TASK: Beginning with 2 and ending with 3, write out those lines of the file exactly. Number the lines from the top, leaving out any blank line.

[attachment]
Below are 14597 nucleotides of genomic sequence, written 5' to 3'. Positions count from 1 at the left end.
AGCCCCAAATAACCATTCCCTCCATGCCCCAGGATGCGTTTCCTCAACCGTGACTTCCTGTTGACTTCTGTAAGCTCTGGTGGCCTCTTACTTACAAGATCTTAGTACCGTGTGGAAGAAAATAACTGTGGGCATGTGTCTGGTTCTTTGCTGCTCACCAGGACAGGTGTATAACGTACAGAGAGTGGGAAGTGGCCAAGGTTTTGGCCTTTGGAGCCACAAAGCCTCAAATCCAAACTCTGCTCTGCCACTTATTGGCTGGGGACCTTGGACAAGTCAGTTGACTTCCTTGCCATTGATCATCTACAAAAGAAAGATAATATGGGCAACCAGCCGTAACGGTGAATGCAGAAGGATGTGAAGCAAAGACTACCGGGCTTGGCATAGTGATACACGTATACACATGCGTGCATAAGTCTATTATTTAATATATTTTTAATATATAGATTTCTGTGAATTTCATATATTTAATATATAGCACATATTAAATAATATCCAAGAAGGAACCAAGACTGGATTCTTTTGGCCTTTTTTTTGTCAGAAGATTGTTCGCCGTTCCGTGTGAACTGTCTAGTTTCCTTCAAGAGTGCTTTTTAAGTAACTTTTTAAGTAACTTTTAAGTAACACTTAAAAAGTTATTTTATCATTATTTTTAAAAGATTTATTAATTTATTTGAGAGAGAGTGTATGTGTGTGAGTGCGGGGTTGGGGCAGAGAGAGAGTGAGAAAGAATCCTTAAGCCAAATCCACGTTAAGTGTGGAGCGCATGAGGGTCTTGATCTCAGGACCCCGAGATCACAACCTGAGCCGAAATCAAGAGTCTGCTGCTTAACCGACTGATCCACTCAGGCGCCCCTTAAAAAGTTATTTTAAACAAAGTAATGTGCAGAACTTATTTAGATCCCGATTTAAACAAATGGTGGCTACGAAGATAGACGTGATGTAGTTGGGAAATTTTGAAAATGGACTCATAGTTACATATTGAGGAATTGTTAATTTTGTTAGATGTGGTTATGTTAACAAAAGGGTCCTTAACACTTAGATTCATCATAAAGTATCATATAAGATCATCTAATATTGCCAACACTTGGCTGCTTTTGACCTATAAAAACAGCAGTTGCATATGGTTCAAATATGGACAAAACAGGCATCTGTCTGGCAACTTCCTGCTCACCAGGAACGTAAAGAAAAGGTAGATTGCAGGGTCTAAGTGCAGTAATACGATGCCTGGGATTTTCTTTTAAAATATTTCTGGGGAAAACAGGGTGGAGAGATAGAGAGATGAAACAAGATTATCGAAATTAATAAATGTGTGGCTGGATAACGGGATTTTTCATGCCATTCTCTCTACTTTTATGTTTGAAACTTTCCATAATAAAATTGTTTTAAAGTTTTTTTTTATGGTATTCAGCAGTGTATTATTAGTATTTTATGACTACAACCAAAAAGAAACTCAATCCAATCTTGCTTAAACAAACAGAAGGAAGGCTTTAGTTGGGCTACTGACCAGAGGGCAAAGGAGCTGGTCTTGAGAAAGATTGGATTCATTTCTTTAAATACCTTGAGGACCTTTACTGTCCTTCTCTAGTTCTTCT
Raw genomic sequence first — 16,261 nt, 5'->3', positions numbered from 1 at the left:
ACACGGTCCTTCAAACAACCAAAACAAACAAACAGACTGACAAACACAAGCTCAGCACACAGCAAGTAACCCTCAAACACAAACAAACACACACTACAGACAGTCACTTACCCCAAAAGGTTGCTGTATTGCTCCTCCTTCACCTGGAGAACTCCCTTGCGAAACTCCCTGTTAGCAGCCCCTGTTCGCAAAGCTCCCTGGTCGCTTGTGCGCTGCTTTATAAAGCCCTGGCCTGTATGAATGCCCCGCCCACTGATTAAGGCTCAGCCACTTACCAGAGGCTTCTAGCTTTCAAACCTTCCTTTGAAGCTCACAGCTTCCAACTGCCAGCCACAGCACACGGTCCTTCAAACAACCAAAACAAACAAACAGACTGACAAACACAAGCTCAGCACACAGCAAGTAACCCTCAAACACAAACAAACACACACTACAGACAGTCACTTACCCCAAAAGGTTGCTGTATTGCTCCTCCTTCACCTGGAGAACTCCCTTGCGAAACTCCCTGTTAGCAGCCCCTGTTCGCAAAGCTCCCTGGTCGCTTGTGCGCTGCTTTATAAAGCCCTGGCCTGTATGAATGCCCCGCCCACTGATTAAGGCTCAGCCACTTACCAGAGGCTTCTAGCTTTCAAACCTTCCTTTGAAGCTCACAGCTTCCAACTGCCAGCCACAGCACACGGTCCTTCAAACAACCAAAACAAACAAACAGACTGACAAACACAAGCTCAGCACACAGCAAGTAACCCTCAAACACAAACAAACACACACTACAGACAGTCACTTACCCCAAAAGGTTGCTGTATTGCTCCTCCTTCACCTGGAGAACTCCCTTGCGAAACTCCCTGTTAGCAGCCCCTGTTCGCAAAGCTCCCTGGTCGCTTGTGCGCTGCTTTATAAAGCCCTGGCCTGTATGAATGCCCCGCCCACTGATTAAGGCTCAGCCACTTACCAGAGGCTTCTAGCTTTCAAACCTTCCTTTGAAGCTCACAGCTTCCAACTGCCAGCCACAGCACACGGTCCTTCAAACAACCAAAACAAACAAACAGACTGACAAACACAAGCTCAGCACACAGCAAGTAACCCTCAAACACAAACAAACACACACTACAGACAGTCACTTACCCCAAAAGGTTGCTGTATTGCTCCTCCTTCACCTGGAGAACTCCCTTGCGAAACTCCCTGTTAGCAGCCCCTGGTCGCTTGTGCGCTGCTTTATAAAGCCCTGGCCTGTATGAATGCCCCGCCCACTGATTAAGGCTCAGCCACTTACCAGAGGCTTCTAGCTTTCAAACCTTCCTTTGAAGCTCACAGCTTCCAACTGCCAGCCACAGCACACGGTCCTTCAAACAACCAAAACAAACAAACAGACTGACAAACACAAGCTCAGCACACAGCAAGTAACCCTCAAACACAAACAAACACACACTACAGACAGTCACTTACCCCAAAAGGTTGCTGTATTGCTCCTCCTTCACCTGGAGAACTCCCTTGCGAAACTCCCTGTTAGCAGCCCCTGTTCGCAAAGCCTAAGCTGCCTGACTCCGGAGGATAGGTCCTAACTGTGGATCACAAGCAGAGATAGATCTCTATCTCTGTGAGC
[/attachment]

AGCCCCAAATAACCATTCCCTCCATGCCCCAGGATGCGTTTCCTCAACCGTGACTTCCTGTTGACTTCTGTAAGCTCTGGTGGCCTCTTACTTACAAGATCTTAGTACCGTGTGGAAGAAAATAACTGTGGGCATGTGTCTGGTTCTTTGCTGCTCACCAGGACAGGTGTATAACGTACAGAGAGTGGGAAGTGGCCAAGGTTTTGGCCTTTGGAGCCACAAAGCCTCAAATCCAAACTCTGCTCTGCCACTTATTGGCTGGGGACCTTGGACAAGTCAGTTGACTTCCTTGCCATTGATCATCTACAAAAGAAAGATAATATGGGCAACCAGCCGTAACGGTGAATGCAGAAGGATGTGAAGCAAAGACTACCGGGCTTGGCATAGTGATACACGTATACACATGCGTGCATAAGTCTATTATTTAATATATTTTTAATATATAGATTTCTGTGAATTTCATATATTTAATATATAGCACATATTAAATAATATCCAAGAAGGAACCAAGACTGGATTCTTTTGGCCTTTTTTTTGTCAGAAGATTGTTCGCCGTTCCGTGTGAACTGTCTAGTTTCCTTCAAGAGTGCTTTTTAAGTAACTTTTTAAGTAACTTTTAAGTAACACTTAAAAAGTTATTTTATCATTATTTTTAAAAGATTTATTAATTTATTTGAGAGAGAGTGTATGTGTGTGAGTGCGGGGTTGGGGCAGAGAGAGAGTGAGAAAGAATCCTTAAGCCAAATCCACGTTAAGTGTGGAGCGCATGAGGGTCTTGATCTCAGGACCCCGAGATCACAACCTGAGCCGAAATCAAGAGTCTGCTGCTTAACCGACTGATCCACTCAGGCGCCCCTTAAAAAGTTATTTTAAACAAAGTAATGTGCAGAACTTATTTAGATCCCGATTTAAACAAATGGTGGCTACGAAGATAGACGTGATGTAGTTGGGAAATTTTGAAAATGGACTCATAGTTACATATTGAGGAATTGTTAATTTTGTTAGATGTGGTTATGTTAACAAAAGGGTCCTTAACACTTAGATTCATCATAAAGTATCATATAAGATCATCTAATATTGCCAACACTTGGCTGCTTTTGACCTATAAAAACAGCAGTTGCATATGGTTCAAATATGGACAAAACAGGCATCTGTCTGGCAACTTCCTGCTCACCAGGAACGTAAAGAAAAGGTAGATTGCAGGGTCTAAGTGCAGTAATACGATGCCTGGGATTTTCTTTTAAAATATTTCTGGGGAAAACAGGGTGGAGAGATAGAGAGATGAAACAAGATTATCGAAATTAATAAATGTGTGGCTGGATAACGGGATTTTTCATGCCATTCTCTCTACTTTTATGTTTGAAACTTTCCATAATAAAATTGTTTTAAAGTTTTTTTTTATGGTATTCAGCAGTGTATTATTAGTATTTTATGACTACAACCAAAAAGAAACTCAATCCAATCTTGCTTAAACAAACAGAAGGAAGGCTTTAGTTGGGCTACTGACCAGAGGGCAAAGGAGCTGGTCTTGAGAAAGATTGGATTCATTTCTTTAAATACCTTGAGGACCTTTACTGTCCTTCTCTAGTTCTTCT
Raw genomic sequence first — 16,261 nt, 5'->3', positions numbered from 1 at the left: